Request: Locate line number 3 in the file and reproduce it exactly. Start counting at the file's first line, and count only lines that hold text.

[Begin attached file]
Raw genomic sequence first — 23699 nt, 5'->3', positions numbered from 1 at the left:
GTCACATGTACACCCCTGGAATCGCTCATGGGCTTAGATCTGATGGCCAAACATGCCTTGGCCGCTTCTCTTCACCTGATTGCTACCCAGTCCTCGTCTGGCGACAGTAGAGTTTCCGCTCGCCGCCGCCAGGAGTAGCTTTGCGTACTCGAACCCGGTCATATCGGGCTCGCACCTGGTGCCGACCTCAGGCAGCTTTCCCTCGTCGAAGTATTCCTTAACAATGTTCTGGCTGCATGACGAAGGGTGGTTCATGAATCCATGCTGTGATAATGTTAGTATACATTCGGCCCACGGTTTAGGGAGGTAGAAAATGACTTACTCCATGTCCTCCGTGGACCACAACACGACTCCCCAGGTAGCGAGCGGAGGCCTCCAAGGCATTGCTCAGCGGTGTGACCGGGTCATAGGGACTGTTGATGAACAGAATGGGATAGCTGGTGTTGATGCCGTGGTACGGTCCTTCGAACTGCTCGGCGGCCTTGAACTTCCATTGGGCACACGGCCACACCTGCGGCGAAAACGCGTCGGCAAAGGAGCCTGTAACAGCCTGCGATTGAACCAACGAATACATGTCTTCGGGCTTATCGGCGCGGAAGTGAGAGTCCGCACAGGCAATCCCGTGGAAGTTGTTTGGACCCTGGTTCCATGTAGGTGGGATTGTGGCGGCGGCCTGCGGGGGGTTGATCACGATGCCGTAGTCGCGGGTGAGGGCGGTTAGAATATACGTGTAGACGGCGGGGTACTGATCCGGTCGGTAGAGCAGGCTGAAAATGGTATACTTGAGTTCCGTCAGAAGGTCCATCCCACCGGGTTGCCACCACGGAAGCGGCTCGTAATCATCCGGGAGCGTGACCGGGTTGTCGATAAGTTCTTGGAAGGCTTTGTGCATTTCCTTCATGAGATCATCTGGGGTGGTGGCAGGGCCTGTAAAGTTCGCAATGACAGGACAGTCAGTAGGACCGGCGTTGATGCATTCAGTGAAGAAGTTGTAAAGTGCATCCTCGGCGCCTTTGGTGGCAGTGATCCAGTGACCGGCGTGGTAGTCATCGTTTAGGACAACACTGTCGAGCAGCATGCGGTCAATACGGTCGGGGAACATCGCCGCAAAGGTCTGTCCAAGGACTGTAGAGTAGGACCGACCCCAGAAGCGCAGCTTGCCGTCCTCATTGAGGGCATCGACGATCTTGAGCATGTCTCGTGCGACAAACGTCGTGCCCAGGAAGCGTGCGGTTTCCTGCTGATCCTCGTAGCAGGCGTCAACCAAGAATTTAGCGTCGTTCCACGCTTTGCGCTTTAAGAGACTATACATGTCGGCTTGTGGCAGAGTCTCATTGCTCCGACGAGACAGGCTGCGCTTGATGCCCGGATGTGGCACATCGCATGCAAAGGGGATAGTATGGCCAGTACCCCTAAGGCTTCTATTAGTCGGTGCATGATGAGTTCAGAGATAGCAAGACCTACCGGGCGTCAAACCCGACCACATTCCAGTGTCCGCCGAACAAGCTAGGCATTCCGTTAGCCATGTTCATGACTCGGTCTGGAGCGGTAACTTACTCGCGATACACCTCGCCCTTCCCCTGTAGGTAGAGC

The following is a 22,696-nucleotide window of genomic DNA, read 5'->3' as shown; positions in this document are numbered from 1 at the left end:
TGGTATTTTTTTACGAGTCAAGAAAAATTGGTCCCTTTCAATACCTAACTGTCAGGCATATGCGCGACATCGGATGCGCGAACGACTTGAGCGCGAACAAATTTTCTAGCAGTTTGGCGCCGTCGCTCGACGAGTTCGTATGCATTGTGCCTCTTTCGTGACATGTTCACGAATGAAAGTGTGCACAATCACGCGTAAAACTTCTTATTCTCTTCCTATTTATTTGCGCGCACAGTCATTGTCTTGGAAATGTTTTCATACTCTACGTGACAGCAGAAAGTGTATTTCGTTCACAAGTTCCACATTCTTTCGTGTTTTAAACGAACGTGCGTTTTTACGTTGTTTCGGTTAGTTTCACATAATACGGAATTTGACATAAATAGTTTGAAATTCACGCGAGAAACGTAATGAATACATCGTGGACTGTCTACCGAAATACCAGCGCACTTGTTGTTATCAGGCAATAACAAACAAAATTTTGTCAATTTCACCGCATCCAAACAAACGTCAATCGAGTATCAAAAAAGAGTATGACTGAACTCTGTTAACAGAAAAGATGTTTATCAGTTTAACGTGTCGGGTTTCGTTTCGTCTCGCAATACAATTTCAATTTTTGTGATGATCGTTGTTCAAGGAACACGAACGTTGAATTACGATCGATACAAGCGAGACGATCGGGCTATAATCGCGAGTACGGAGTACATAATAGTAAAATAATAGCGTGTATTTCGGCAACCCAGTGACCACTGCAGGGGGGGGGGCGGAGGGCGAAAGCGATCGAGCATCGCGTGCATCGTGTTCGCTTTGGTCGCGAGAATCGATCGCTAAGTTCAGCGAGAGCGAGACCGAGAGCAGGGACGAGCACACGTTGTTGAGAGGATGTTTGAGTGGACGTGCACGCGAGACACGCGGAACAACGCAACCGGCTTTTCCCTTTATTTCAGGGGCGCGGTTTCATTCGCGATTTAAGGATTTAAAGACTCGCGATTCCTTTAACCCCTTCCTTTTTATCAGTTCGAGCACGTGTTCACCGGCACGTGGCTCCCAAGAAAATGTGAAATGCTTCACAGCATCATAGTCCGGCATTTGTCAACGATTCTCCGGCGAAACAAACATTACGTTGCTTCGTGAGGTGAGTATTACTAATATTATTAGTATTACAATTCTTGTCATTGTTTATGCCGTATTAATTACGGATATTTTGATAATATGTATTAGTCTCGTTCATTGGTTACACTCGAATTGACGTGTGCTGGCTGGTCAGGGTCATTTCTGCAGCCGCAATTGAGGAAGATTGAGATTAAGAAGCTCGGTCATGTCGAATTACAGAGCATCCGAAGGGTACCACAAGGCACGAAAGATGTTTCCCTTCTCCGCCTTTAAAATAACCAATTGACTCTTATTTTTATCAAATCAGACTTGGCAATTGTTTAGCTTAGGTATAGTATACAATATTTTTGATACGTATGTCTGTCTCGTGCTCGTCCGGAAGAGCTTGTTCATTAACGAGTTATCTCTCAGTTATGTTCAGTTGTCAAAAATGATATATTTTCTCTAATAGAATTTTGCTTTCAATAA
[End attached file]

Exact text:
The following is a 22,696-nucleotide window of genomic DNA, read 5'->3' as shown; positions in this document are numbered from 1 at the left end: